A message of consolation that still endures

The Christian faith faces many challenges – but that is what it is for.

Easter is a unique expression of hope, of regeneration and of the triumph of life over death. It is not necessary to be an active Christian to gain some measure of inspiration and reassurance from this great festival that, for two millennia, has annually brought a sense of renewal to our society. There is no time at which Christianity – reduced, marginalised and beleaguered as it may nowadays appear – so subtly influences humanity as at Easter. That influence is benevolent and welcome, emphasising as it does the duties of respect and service to others. Yet, in recent years, a small but vocal secularist lobby has sought to represent Christianity as somehow undesirable, even threatening, and to exclude it from the public square.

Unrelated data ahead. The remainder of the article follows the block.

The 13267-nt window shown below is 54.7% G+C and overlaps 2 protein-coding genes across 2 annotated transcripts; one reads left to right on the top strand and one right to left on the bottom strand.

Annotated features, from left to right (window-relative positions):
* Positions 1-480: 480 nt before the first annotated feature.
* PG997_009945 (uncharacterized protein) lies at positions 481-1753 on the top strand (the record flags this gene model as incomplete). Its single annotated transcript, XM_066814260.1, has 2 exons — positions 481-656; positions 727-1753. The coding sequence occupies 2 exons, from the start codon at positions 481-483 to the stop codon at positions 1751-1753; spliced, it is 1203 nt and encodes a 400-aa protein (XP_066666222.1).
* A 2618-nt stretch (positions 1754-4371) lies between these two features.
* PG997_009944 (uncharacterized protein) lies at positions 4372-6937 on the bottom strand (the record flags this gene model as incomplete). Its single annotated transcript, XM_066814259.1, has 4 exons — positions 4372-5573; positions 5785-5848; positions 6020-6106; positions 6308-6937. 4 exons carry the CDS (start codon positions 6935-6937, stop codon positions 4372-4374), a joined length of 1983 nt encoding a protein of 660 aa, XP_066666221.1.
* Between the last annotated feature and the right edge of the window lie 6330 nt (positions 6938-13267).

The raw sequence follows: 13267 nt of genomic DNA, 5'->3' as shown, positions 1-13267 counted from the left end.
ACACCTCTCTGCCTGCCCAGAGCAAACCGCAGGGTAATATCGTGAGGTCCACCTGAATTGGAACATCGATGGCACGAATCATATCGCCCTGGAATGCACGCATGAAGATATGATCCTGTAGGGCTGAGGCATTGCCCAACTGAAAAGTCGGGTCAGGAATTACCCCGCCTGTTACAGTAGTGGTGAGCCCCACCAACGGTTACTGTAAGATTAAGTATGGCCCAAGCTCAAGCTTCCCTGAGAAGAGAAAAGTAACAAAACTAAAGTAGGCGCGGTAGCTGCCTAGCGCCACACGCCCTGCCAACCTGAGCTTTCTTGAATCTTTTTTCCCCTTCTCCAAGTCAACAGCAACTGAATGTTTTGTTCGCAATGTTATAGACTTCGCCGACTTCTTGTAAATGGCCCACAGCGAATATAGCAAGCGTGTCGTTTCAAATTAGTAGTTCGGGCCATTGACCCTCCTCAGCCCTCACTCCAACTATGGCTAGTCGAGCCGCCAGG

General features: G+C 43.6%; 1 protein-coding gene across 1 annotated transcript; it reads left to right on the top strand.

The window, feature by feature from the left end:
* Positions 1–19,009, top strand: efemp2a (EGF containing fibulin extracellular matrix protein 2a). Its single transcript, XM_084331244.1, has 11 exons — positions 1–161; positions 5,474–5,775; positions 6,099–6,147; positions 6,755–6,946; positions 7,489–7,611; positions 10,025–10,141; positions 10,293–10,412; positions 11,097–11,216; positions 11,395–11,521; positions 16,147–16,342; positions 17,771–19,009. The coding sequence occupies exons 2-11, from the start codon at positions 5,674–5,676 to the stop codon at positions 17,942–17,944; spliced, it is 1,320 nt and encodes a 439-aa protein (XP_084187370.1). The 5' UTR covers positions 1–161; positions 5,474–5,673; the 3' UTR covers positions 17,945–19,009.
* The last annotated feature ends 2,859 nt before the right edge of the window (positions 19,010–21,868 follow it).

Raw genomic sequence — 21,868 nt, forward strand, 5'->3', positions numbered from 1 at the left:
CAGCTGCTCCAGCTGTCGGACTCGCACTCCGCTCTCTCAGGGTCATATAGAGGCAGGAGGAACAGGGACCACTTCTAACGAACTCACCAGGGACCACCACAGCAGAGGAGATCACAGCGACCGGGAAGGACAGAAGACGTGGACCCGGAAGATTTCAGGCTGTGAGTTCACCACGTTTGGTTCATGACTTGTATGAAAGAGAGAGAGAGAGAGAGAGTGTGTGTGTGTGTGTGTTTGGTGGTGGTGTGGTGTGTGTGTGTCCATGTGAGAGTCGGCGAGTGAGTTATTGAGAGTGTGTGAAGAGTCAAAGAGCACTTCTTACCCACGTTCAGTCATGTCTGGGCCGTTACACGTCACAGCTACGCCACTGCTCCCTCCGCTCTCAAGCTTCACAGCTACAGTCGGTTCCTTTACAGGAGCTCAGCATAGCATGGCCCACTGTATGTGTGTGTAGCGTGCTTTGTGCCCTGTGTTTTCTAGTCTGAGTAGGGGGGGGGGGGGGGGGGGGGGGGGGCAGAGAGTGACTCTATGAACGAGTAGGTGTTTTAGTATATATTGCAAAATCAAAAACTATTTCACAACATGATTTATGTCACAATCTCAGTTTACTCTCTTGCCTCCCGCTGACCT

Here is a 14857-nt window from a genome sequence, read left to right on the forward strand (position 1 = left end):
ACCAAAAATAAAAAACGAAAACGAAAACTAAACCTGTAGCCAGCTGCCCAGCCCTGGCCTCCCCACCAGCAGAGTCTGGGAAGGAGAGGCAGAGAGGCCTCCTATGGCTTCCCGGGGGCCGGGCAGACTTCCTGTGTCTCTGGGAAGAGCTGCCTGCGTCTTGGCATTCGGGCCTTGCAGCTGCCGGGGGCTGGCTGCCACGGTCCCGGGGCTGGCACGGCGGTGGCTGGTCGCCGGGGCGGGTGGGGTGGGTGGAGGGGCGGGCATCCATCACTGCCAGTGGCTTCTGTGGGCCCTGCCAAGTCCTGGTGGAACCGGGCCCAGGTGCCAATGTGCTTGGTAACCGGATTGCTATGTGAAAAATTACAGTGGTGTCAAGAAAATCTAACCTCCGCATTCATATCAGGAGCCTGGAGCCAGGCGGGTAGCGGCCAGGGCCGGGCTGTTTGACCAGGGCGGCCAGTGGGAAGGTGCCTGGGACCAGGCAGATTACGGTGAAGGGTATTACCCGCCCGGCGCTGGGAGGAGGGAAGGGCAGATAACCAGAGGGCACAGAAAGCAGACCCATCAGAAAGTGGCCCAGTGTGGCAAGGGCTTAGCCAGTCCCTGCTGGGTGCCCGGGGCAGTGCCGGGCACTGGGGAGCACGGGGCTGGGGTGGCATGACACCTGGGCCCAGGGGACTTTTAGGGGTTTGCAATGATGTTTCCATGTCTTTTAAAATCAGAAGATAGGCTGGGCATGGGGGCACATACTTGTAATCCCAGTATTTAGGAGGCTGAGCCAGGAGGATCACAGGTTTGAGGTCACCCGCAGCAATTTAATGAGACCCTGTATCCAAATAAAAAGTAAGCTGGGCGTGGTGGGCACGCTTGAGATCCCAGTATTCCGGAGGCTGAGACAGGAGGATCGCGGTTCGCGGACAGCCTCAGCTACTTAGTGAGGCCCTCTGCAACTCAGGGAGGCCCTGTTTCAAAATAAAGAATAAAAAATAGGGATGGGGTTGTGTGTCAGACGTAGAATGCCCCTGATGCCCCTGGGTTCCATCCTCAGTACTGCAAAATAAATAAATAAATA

That is why the senior Catholic churchman in Britain, Cardinal Keith O’Brien, is calling upon Christians to “wear proudly a symbol of the cross of Christ”, in response to attempts to ban the cross in the workplace. Why should the symbol that, from the spires of cathedrals to modest village churches, has dominated our landscape for so many centuries now be proscribed? It is the defining symbol of our culture; no other emblem so comprehensively expresses the historical identity of Britain and Europe. The bemusement of Christians was understandable when David Cameron, at his Easter reception for churchmen in Downing Street, welcomed a Christian “fightback”, while his own Government is pursuing a case at the European Court to enforce the ban on the cross at work. Yet the fact that the Prime Minister felt it incumbent on him as leader of the nation to deliver an Easter message highlights the enduring presence of the Christian faith at the heart of our shared national psyche.  Continue reading


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